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Learning to Read (from the bottom to the top)

 
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brian-hansen
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Joined: 17 Mar 2006
Posts: 712
Location: Oregon

PostPosted: Sat Mar 31, 2012 3:15 pm    Post subject: Learning to Read (from the bottom to the top) Reply with quote

Many major websites support commenting on articles, but usually the default is for the comments to be presented in reverse chronological error. I can understand there is an appeal to see the most recent comment(s), but, generally, to make sense of a densely threaded commentary stream, one needs to read it not in reverse, but in the order it happened.

Often, reading comments in chronological order is an option. I'm looking at a site now, a major newspaper, that only supports showing comments in reverse order. So here, I'm forced to read bottom to top. Maybe they should put the individual paragraphs in reverse line order too?

Quote:
to read it not in reverse, but in the order it happened.
sense of a densely threaded commentary stream, one needs
see the most recent comment(s), but, generally, to make
chronological error. I can understand there is an appeal to
the default is for the comments to be presented in reverse
Many major websites support commenting on articles, but usually

I get a slightly different feeling (aside from an incipient headache) from reading this way. Instead of "falling through" the height of the page, I feel like I am climbing, or "building up" the meaning of it.
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jabailo



Joined: 20 Mar 2006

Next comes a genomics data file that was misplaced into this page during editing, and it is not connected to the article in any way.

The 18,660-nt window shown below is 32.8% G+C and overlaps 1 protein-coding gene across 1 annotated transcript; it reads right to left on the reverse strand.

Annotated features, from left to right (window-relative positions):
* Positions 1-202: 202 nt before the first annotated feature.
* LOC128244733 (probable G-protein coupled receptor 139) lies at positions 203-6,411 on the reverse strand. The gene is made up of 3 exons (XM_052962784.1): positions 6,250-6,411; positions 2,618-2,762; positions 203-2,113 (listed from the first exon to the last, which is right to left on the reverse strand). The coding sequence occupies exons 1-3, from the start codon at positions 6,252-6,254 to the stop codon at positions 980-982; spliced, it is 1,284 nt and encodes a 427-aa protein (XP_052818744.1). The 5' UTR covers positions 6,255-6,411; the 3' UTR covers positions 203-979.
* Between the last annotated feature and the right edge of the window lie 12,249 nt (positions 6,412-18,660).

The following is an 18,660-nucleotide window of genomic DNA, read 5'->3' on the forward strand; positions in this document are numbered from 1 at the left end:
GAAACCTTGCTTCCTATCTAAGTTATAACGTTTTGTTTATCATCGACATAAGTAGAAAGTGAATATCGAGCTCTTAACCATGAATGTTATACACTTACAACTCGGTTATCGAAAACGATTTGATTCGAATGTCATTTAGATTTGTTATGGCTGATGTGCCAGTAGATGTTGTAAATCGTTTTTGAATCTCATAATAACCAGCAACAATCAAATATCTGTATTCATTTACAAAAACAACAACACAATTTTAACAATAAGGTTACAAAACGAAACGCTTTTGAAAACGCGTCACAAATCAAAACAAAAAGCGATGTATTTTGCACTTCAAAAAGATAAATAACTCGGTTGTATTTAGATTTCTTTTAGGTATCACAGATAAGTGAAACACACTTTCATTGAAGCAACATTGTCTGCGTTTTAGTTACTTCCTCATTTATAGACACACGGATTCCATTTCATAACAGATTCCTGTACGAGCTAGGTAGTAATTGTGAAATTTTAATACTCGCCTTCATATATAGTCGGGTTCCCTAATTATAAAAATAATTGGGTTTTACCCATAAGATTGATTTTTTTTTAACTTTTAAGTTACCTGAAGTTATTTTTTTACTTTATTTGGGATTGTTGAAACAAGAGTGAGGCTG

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PostPosted: Mon Apr 02, 2012 9:08 pm    Post subject: Reply with quote

Generally the sites that support the Disqus system (my fav) have a dropdown for ascending and descending order.

For news stories sometimes the comments can range over several days and as the news changes, so the comments, so I can see that as an argument for putting newest first.

I also go back and forth on the idea of "jumping in" versus feeling obligated to read the entire thread. For example, how big is the audience really. Sometimes a person posts something and then goes on to something else. Others maintain a stricter view, and treat it like logical argumentation ("someone said that in comment #23").

In general Usenet people who use the nntp protocol and sometimes elaborate "newsreaders" where they can alter the views of threads, sort and search and assign ranking to authors, tend to get quite formalized.

For me, I tend to be in the "now" of it when it comes to comments on news articles. I assume that most people only read the few most recent articles or the ones above and below their comment and any replies. So that forms a kind of "sub-group" audience in and of itself within the whole thread.

This becomes different when the articles are more of an editorial or issue oriented, or in a magazine, journal or special interest blog. There I would respect the entire comment thread and feel obligated to at least skim the entire commentary before interjecting to try and minimize redundant thoughts.
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